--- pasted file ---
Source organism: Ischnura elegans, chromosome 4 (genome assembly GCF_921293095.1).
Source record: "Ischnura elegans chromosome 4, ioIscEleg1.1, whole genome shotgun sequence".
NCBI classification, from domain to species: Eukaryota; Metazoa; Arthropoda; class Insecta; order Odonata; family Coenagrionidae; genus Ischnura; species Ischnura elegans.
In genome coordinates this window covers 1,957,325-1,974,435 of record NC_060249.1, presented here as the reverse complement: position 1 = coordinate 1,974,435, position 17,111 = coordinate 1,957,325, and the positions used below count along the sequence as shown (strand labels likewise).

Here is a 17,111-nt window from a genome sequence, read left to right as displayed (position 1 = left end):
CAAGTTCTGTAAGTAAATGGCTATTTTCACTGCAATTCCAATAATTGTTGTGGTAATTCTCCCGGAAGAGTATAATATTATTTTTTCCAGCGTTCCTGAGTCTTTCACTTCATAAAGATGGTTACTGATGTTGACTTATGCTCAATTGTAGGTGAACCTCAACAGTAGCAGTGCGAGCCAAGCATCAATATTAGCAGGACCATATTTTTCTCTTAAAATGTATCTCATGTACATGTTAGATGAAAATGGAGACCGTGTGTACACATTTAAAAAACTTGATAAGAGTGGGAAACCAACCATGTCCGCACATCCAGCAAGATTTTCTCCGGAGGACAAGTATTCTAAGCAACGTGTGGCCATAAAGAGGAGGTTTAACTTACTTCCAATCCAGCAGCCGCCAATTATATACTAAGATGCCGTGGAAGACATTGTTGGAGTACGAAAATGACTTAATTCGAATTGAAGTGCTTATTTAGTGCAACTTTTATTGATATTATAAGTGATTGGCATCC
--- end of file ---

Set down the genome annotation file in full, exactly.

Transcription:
Source organism: Ischnura elegans, chromosome 4 (genome assembly GCF_921293095.1).
Source record: "Ischnura elegans chromosome 4, ioIscEleg1.1, whole genome shotgun sequence".
NCBI classification, from domain to species: Eukaryota; Metazoa; Arthropoda; class Insecta; order Odonata; family Coenagrionidae; genus Ischnura; species Ischnura elegans.
In genome coordinates this window covers 1,957,325-1,974,435 of record NC_060249.1, presented here as the reverse complement: position 1 = coordinate 1,974,435, position 17,111 = coordinate 1,957,325, and the positions used below count along the sequence as shown (strand labels likewise).

Here is a 17,111-nt window from a genome sequence, read left to right as displayed (position 1 = left end):
CAAGTTCTGTAAGTAAATGGCTATTTTCACTGCAATTCCAATAATTGTTGTGGTAATTCTCCCGGAAGAGTATAATATTATTTTTTCCAGCGTTCCTGAGTCTTTCACTTCATAAAGATGGTTACTGATGTTGACTTATGCTCAATTGTAGGTGAACCTCAACAGTAGCAGTGCGAGCCAAGCATCAATATTAGCAGGACCATATTTTTCTCTTAAAATGTATCTCATGTACATGTTAGATGAAAATGGAGACCGTGTGTACACATTTAAAAAACTTGATAAGAGTGGGAAACCAACCATGTCCGCACATCCAGCAAGATTTTCTCCGGAGGACAAGTATTCTAAGCAACGTGTGGCCATAAAGAGGAGGTTTAACTTACTTCCAATCCAGCAGCCGCCAATTATATACTAAGATGCCGTGGAAGACATTGTTGGAGTACGAAAATGACTTAATTCGAATTGAAGTGCTTATTTAGTGCAACTTTTATTGATATTATAAGTGATTGGCATCC